UTD Unscripted: Going back to the start

Of course, I was still playing football, improving my skillset, using that physicality to be quite dominant on the pitch even though I was quite small. It got to a point where I had to make a decision at 15 about what I was going to do. The only option, really, was to go to college to study. I took Biology, PE and Business – I loved these subjects and all these years later they are still my favourite areas to learn about.

Then, through all this endeavour and training, a miracle happened: I was approached by a scout called Bryan Poole who had seen me in a few games. A central defender who was going to be at United’s Academy had picked up an injury, so there was a position to be filled. Even though I was playing central midfield at the time, he wanted to give me the opportunity to see if I could do it at centre-half, although I was a small lad. So, even though it could have been a huge disadvantage for me, being put in at centre-half, all the training and the lifting gave me something different and made me stand out. In December 1991 or 1992 I played my first game for Dave Bushell for the Under-16s away at Blackpool.

I thought to myself: This might be my one and only chance. I’ll leave it all out there. So I tried to do absolutely everything: I scored a goal; I took corners, free-kicks and throw-ins; I was talkative, I expressed my power – I just took the opportunity. I ended up signing a YTS after playing another six times for the Under-16s. I found out later that Dave Bushell had decided they were going to sign me after that first game, not because of my football ability or even my physicality, but because I looked him in the eye when he was speaking to me. That maturity convinced him to take a chance on me and help me develop as a player.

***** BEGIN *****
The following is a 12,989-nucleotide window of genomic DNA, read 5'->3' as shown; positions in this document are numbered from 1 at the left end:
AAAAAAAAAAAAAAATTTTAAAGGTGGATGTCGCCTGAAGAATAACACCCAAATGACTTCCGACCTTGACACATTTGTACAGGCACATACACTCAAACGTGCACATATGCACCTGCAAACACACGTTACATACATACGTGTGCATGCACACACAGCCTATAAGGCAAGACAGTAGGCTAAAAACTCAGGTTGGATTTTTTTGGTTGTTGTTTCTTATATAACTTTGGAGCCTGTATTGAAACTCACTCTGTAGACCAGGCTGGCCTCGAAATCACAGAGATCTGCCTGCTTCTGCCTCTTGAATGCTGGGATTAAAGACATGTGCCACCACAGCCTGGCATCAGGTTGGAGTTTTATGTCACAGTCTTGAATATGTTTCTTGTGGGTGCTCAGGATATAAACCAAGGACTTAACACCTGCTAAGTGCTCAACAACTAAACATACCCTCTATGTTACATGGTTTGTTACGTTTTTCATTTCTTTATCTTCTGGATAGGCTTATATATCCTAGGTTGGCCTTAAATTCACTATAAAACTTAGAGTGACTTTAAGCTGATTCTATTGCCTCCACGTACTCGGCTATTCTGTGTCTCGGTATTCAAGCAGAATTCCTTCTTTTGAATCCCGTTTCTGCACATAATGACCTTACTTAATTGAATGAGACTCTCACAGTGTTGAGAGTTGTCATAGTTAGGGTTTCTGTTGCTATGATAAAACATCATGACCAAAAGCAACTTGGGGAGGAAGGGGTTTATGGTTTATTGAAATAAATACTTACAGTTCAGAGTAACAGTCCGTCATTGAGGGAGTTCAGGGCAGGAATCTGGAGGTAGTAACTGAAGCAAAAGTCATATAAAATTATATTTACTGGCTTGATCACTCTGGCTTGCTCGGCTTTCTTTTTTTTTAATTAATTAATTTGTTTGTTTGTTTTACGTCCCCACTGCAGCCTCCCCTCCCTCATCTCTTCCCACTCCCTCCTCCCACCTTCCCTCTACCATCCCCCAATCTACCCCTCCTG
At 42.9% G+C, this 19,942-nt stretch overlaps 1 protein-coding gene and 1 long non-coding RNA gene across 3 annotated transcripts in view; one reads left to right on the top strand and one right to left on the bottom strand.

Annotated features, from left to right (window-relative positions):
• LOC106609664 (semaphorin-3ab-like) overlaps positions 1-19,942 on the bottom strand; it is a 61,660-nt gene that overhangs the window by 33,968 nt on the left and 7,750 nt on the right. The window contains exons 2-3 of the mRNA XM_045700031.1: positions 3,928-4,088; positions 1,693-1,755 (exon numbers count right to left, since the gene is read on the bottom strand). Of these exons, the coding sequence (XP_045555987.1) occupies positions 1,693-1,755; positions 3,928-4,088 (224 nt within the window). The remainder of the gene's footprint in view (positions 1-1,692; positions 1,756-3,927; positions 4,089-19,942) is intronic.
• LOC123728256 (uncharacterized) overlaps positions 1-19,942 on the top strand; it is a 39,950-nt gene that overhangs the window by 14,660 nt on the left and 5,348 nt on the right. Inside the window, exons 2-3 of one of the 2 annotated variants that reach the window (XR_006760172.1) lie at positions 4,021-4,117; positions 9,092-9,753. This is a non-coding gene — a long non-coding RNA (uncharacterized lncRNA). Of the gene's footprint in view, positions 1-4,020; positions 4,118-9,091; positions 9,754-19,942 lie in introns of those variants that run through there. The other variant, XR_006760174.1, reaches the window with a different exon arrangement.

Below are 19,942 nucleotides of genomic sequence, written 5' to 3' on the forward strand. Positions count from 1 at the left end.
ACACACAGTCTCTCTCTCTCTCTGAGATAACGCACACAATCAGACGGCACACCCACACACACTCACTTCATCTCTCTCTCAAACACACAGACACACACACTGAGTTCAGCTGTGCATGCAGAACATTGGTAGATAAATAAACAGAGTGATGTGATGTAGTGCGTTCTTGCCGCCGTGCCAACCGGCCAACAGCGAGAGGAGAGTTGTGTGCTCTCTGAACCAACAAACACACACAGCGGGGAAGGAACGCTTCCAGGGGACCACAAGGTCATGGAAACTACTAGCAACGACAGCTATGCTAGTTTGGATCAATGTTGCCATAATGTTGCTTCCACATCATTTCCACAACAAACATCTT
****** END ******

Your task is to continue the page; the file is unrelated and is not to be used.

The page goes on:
Once I joined United, it was very, very difficult. I remember my first day. You turn up, get your kit, you’re proud of where you are, you get the badge, your number – I was 56, I’ll never forget it – and you’re in this man’s world all of a sudden. You see Bryan Robson and all those players walking around the Cliff. Looking back now, the timing was a great watershed from the old school to the new generation of professionals about to embark. The ‘Class of ’92’ were two years above me, there was a great buzz around them and I was following in their shadows. I didn’t realise that there was also a hidden glass ceiling about to be created above my head, but my journey had begun.

The B-team, which was the Under-17s, was led by Pop Robson, while Eric Harrison took the Under-18s, known as the A-team. As soon as you got there, you realised it was us versus them, whether it was in the dressing room or on the pitch. Pop set us up to play against the Under-18s and Eric was preparing them for the Youth Cup. Every day was physically and mentally exhausting, just because the level of the second years was so high. I remember losing 12-0, 13-0 the first couple of weeks – they were like the Red Arrows flying past you – but as us first years matured, got a bit fitter, we started to find a way to firstly unnerve the second years, and then to dominate them and beat them. I’ll never forget that feeling. If we can beat them, we can beat anyone. That year group, the ‘Class of ’94’, ultimately didn’t succeed. Then we became second years and the cycle continued. The new first years had to go through the same gruelling but essential process.


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